Scientists Find Skeletons of Miniature People
October 27, 2004
By NICHOLAS WADE
Once upon a time, but not so long ago, in a tropical island
midway between Asia and Australia, there lived a race of
little people, whose adults stood just three and a half
feet high. Despite their stature, they were mighty hunters.
They made stone tools with which they speared giant rats,
clubbed sleeping dragons, and hunted the packs of pygmy
elephants that roamed their lost world.
Strangest of all, this is no fable. Skeletons of these
miniature people have been excavated from a limestone cave
on Flores, an island 370 miles east of Bali, by a team of
Australian and Indonesian archaeologists. Reporting their
find in today's issue of Nature, they assign the people to
a new human species, Homo floresiensis.
The little Floresians lived on the island until at least
13,000 years ago, and possibly to historic times. But they
were not a pygmy form of modern humans. They were a
downsized version of Homo erectus, the eastern cousin of
the Neanderthals of Europe. Their discovery means that
archaic humans, who left Africa a million years or so
earlier than modern people, survived far longer into the
modern period than was previously supposed.
The island of Flores is very isolated and, before modern
times, was inhabited only by a select group of animals that
managed to reach it. These then became subject to unusual
evolutionary forces that propelled some toward giantism and
The carnivorous lizards that reached Flores, perhaps on
natural rafts, became giant-sized and still survive, though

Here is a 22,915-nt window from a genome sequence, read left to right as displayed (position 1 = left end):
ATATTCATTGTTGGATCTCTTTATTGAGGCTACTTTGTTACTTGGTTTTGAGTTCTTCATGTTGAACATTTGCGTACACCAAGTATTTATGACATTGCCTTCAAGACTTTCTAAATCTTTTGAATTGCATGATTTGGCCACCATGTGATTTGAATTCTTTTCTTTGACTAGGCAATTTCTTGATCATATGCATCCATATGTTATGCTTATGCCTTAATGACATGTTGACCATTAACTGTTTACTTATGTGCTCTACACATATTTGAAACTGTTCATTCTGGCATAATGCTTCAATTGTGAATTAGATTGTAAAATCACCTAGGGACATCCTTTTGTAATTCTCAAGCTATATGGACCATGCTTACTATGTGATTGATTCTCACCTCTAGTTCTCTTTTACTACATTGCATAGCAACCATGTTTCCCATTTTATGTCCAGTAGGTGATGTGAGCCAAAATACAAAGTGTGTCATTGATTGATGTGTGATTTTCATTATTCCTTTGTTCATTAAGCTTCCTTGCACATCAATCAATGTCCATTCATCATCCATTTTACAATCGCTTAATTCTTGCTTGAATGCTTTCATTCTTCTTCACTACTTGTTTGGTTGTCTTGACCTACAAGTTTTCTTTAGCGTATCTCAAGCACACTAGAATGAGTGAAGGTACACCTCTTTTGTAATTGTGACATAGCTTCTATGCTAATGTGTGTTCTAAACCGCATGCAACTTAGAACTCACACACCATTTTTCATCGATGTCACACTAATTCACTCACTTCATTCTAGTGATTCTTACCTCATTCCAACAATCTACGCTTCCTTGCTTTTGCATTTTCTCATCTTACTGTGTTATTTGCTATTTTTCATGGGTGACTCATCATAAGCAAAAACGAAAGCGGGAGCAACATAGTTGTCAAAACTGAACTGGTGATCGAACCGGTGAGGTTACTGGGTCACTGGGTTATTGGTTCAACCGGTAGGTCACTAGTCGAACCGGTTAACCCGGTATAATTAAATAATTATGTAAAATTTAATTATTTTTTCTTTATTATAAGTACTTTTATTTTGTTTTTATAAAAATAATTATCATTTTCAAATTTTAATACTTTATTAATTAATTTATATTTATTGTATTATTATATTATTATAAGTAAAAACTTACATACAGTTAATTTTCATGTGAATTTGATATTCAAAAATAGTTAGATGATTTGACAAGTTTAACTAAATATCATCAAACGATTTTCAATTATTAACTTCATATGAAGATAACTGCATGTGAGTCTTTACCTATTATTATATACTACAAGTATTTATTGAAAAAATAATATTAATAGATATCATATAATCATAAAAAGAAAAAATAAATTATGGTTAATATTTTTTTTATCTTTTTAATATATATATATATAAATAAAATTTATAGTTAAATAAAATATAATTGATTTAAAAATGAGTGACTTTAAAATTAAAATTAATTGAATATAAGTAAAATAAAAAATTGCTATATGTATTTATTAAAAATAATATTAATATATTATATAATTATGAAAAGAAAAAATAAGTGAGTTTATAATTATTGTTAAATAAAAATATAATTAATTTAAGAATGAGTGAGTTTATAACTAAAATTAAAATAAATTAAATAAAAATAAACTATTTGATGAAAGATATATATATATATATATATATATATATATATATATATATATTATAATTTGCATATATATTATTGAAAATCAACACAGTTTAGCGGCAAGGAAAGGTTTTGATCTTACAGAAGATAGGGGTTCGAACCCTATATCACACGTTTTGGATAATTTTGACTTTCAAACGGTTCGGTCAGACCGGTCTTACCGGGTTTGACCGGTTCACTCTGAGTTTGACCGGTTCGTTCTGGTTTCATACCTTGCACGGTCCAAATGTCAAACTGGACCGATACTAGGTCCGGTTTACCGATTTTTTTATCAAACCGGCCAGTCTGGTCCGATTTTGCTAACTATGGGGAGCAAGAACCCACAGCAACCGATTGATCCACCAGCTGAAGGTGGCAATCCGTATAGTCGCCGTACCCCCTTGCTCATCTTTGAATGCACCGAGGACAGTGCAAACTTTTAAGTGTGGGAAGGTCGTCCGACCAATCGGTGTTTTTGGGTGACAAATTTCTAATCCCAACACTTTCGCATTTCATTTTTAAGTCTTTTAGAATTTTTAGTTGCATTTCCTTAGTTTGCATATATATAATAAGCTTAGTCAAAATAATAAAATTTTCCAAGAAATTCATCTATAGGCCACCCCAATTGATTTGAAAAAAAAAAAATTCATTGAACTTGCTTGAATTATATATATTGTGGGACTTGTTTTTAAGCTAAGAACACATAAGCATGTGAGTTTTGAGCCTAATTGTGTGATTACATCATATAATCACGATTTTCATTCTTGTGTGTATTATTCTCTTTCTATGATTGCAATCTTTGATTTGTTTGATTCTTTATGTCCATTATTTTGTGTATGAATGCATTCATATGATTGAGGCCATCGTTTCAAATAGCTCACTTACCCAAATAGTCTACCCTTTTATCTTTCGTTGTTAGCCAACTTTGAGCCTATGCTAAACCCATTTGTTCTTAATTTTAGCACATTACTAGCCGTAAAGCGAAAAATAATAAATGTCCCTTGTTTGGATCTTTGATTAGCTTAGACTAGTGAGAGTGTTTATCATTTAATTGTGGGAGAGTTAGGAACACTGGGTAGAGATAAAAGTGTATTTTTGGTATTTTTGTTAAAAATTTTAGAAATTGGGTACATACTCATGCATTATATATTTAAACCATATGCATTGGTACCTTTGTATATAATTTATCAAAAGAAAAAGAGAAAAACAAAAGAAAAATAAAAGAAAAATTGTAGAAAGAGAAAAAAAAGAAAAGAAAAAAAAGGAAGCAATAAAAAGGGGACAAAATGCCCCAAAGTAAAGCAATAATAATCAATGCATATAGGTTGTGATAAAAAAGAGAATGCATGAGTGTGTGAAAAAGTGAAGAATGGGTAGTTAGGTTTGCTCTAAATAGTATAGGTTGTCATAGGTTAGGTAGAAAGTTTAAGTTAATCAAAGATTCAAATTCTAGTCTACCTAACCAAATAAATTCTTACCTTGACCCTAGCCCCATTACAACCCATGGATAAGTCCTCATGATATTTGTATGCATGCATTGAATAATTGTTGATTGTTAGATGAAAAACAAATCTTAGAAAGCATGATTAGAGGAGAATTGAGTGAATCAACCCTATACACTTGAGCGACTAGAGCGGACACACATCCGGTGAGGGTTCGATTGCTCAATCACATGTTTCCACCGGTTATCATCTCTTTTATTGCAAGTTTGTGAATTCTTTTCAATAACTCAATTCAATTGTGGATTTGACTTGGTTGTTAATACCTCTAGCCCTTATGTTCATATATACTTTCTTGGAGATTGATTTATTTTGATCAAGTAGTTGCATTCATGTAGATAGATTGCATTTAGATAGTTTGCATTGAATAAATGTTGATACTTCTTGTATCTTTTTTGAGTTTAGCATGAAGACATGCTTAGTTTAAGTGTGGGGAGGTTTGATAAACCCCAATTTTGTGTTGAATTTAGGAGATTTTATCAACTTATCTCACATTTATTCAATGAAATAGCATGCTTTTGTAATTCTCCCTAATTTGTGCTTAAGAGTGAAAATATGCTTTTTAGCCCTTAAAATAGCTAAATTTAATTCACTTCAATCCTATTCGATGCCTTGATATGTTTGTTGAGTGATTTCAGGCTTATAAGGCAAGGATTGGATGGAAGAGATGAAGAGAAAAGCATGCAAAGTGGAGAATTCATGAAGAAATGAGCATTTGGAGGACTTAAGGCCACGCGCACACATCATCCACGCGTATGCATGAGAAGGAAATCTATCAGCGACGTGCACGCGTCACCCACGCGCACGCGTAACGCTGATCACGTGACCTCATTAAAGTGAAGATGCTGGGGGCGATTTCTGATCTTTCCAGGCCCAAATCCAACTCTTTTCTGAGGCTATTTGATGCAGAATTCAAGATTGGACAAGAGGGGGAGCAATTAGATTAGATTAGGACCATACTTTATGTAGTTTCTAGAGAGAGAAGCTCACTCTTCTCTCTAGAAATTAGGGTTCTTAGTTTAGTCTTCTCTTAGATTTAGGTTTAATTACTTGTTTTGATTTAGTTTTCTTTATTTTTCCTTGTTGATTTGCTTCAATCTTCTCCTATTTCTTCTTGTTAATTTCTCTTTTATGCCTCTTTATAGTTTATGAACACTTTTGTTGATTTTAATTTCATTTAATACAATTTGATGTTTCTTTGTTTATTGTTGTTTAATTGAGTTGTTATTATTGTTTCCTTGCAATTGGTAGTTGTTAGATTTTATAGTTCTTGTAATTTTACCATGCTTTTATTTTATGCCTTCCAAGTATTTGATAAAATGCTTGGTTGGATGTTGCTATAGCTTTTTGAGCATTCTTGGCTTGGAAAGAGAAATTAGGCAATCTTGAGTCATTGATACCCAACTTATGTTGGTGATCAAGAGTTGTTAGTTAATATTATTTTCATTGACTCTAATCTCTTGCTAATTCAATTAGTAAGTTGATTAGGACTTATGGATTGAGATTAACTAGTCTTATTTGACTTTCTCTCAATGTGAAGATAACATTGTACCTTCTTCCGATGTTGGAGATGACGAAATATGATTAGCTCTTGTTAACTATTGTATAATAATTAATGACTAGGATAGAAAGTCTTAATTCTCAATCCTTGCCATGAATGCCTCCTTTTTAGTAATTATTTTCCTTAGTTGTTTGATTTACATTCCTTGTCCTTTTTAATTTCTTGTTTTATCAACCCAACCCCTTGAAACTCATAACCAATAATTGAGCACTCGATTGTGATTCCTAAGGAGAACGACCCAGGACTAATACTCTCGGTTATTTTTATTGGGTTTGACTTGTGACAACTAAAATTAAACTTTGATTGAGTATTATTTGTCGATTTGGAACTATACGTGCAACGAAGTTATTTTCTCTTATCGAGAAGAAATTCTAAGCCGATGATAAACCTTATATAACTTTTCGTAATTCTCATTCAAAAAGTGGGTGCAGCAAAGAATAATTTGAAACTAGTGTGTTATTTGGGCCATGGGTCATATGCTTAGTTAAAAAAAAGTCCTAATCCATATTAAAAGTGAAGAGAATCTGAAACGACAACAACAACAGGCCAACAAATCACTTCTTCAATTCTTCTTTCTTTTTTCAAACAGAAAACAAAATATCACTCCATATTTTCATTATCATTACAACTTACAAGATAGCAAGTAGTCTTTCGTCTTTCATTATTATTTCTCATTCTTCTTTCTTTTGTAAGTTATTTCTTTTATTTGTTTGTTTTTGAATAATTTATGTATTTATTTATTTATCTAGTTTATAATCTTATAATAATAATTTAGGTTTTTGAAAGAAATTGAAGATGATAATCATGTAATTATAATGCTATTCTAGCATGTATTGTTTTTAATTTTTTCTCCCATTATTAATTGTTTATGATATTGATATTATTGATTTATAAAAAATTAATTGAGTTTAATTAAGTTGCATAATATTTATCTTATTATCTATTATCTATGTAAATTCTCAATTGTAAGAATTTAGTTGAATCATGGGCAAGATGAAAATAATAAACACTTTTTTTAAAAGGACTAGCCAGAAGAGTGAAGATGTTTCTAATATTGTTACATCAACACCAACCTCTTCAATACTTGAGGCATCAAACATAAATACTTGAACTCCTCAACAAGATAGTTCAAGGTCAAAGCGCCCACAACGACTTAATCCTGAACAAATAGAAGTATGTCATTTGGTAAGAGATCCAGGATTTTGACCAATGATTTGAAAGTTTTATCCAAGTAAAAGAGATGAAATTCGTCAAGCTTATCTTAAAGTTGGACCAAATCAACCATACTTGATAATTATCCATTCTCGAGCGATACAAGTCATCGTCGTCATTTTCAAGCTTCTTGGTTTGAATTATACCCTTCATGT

now confined mostly to the nearby island of Komodo; they
are called Komodo dragons. Elephants are excellent
swimmers; those that reached Flores evolved to a dwarf form
the size of an ox.
Previous excavations by Dr. Mike J. Morwood, a member of
the team that found the little Floresians, showed that Homo
erectus had arrived on Flores by 840,000 years ago, to
judge from the evidence of crude stone tools. Presumably
the descendants of these Homo erectus became subject to the
same evolutionary forces that downsized the elephants.
In a written commentary accompanying the article, two
anthropologists not connected with the find, Dr. Marta
Mirazon Lahr and Dr. Robert Foley of the University of
Cambridge, say it is "among the most outstanding
discoveries in paleoanthropology for half a century."
The first little Floresian, an adult female, was found in
September 2003, buried under about 20 feet of silt that
coats the floor of the Liang Bua cave in Flores. A team of
paleoanthropologists headed by Dr. Peter Brown, of the
University of New England in Armidale, Australia,
identifies the skeleton, which is not fossilized, as a very
small but otherwise individual, similar to Homo erectus.
Because the downsizing is so extreme - smaller than modern
human pygmies - they assign it to a new species.
In a companion report Dr. Morwood, an archaeologist who is
also at the University of New England, estimates that the
skeleton is 18,000 years old. He has since found the
remains of six more individuals in the cave, with dates